Helvetica was designed by swiss designer Max Miedinger along with Eduard Hoffman in 1957. As with many swiss creations precision and accuracy are held in the highest regard, Helvetica being no exception. With such a clean design the typeface spread to being used by governments to some of today’s prominent businesses.
Delving into the design of Helvetica the precision is unmatched in all aspects of the design. This makes it difficult for it to be manipulated by other designers other than simply making new variants with minor adjustments. These small changes vary from rounded edges to narrower versions with less space between the letters. The main characteristics of the original version of Helvetica are the simplicity along with tight apertures on letters such as, U and H. Some more of the characteristics are the tight display oriented spacing between the letters, which has helped make Helvetica a standard type font on most operating systems and word processers. The readability is also fantastic due to the tall x-heights found in the typeface and well as the wide capital letters. These features of the typeface have made Helvetica one of the most popular san-serif typefaces used today.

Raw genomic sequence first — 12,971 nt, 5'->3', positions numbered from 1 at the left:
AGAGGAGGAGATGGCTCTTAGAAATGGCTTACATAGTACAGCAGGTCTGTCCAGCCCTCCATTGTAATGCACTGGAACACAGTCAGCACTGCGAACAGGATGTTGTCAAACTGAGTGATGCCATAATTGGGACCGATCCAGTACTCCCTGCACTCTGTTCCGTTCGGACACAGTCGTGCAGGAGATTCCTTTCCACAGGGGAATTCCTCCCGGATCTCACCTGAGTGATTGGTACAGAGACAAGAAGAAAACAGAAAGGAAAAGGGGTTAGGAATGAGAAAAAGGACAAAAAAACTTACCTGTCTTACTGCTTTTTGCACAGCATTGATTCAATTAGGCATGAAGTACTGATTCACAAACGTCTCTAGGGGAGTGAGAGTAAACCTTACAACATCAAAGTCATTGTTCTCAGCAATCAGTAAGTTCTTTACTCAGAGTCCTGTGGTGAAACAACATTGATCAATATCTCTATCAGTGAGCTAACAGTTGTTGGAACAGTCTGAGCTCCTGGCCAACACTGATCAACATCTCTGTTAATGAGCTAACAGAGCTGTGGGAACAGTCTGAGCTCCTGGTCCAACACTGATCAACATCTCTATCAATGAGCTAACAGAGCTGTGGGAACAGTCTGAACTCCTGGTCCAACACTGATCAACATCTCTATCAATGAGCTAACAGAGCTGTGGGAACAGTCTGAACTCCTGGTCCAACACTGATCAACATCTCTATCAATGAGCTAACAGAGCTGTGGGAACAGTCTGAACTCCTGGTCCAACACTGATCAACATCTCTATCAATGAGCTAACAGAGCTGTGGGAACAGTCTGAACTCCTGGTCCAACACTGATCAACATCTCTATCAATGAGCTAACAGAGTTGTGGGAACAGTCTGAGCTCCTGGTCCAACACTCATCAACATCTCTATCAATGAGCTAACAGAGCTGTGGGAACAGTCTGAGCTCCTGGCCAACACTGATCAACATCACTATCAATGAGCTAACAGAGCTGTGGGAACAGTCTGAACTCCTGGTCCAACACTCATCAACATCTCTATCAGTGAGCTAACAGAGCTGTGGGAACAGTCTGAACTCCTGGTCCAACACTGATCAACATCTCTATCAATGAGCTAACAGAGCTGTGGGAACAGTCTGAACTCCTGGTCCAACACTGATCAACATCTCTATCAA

The polarization of Helvetica can be found among those that design using typefaces in their field of work. Many will use the typeface because it has become considered neutral in design and will not distract from the other elements of design due to its familiarization now. This would of course vary case to case on its use, but the film Helvetica made a great metaphor for this instance of misuse. Sometimes it is ignored like air; sometimes it is a dramatic shock to the system. Which brings light to the reason many designers disapprove of Helvetica, it is misused by some designers in scenarios that would have favored from a different typeface. The safety-net that is Helvetica limits the creativity and result that inherently impacts many designers.
Helvetica the documentary changed the way that I view typefaces now and the intricate details and thought put into each letter. Along with a greater understanding of how typeface designers go about their design processes. The anatomy of type also makes much more sense to me after watching a typographer create several letters. The sculpting of the apertures was also very interesting to see and the relation of letters when creating a typeface from scratch and using the letter h to create the letter n. As well as similar letters that can share characteristics to create a fluid typeface that looks as a complete set.
After seeing a master at work in the typeface industry my typeface that I created for this project seems to be very subpar compared to something like Helvetica. While the roots of the font all stem from similar characteristics such as x-height and apertures, the anatomy of my font is there. With a greater understanding and ample tools that are used to draw typefaces the one I created could be crafted into something rather refined. The rugged chaos that is found within my typeface I made shows the minimal amount of experience I have with typography but serves as a very useful and creative introduction into the world of typography.